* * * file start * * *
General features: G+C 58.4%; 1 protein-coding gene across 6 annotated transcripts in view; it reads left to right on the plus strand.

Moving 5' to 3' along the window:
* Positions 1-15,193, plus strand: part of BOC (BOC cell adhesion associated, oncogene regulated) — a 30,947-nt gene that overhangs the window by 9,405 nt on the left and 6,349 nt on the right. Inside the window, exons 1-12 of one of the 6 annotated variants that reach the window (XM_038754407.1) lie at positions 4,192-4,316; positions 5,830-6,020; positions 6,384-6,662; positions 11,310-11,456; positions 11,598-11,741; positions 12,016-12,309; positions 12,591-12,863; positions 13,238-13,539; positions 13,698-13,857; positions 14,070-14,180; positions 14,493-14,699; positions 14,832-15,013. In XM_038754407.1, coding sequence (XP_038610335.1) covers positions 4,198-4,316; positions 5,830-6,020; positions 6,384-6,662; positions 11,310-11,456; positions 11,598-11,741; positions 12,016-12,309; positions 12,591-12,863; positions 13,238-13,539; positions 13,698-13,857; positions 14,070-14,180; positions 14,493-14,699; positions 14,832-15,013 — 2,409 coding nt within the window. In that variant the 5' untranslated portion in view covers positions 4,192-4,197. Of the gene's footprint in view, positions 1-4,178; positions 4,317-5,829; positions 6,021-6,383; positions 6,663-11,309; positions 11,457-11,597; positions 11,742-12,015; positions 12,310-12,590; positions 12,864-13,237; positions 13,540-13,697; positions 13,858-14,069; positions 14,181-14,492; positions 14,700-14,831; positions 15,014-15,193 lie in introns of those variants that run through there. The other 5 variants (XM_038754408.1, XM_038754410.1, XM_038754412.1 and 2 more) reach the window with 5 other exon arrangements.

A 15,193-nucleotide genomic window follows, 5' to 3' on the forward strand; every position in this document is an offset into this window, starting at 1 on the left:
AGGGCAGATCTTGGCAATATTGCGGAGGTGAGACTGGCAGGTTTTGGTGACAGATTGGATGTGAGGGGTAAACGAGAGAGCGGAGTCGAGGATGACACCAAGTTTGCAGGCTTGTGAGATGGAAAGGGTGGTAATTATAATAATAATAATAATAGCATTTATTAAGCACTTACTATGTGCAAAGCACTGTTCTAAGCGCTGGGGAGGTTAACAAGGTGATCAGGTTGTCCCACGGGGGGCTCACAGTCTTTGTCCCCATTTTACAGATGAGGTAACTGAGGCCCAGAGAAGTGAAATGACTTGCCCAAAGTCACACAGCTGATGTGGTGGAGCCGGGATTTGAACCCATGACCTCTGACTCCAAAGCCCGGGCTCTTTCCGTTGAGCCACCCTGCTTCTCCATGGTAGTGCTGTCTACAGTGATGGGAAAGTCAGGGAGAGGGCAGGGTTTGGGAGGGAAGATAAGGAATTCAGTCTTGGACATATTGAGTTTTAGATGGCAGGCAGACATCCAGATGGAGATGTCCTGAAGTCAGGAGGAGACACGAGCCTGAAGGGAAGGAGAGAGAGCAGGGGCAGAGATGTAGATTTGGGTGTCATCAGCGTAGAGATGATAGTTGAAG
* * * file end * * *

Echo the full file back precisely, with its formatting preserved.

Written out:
General features: G+C 58.4%; 1 protein-coding gene across 6 annotated transcripts in view; it reads left to right on the plus strand.

Moving 5' to 3' along the window:
* Positions 1-15,193, plus strand: part of BOC (BOC cell adhesion associated, oncogene regulated) — a 30,947-nt gene that overhangs the window by 9,405 nt on the left and 6,349 nt on the right. Inside the window, exons 1-12 of one of the 6 annotated variants that reach the window (XM_038754407.1) lie at positions 4,192-4,316; positions 5,830-6,020; positions 6,384-6,662; positions 11,310-11,456; positions 11,598-11,741; positions 12,016-12,309; positions 12,591-12,863; positions 13,238-13,539; positions 13,698-13,857; positions 14,070-14,180; positions 14,493-14,699; positions 14,832-15,013. In XM_038754407.1, coding sequence (XP_038610335.1) covers positions 4,198-4,316; positions 5,830-6,020; positions 6,384-6,662; positions 11,310-11,456; positions 11,598-11,741; positions 12,016-12,309; positions 12,591-12,863; positions 13,238-13,539; positions 13,698-13,857; positions 14,070-14,180; positions 14,493-14,699; positions 14,832-15,013 — 2,409 coding nt within the window. In that variant the 5' untranslated portion in view covers positions 4,192-4,197. Of the gene's footprint in view, positions 1-4,178; positions 4,317-5,829; positions 6,021-6,383; positions 6,663-11,309; positions 11,457-11,597; positions 11,742-12,015; positions 12,310-12,590; positions 12,864-13,237; positions 13,540-13,697; positions 13,858-14,069; positions 14,181-14,492; positions 14,700-14,831; positions 15,014-15,193 lie in introns of those variants that run through there. The other 5 variants (XM_038754408.1, XM_038754410.1, XM_038754412.1 and 2 more) reach the window with 5 other exon arrangements.

A 15,193-nucleotide genomic window follows, 5' to 3' on the forward strand; every position in this document is an offset into this window, starting at 1 on the left:
AGGGCAGATCTTGGCAATATTGCGGAGGTGAGACTGGCAGGTTTTGGTGACAGATTGGATGTGAGGGGTAAACGAGAGAGCGGAGTCGAGGATGACACCAAGTTTGCAGGCTTGTGAGATGGAAAGGGTGGTAATTATAATAATAATAATAATAGCATTTATTAAGCACTTACTATGTGCAAAGCACTGTTCTAAGCGCTGGGGAGGTTAACAAGGTGATCAGGTTGTCCCACGGGGGGCTCACAGTCTTTGTCCCCATTTTACAGATGAGGTAACTGAGGCCCAGAGAAGTGAAATGACTTGCCCAAAGTCACACAGCTGATGTGGTGGAGCCGGGATTTGAACCCATGACCTCTGACTCCAAAGCCCGGGCTCTTTCCGTTGAGCCACCCTGCTTCTCCATGGTAGTGCTGTCTACAGTGATGGGAAAGTCAGGGAGAGGGCAGGGTTTGGGAGGGAAGATAAGGAATTCAGTCTTGGACATATTGAGTTTTAGATGGCAGGCAGACATCCAGATGGAGATGTCCTGAAGTCAGGAGGAGACACGAGCCTGAAGGGAAGGAGAGAGAGCAGGGGCAGAGATGTAGATTTGGGTGTCATCAGCGTAGAGATGATAGTTGAAG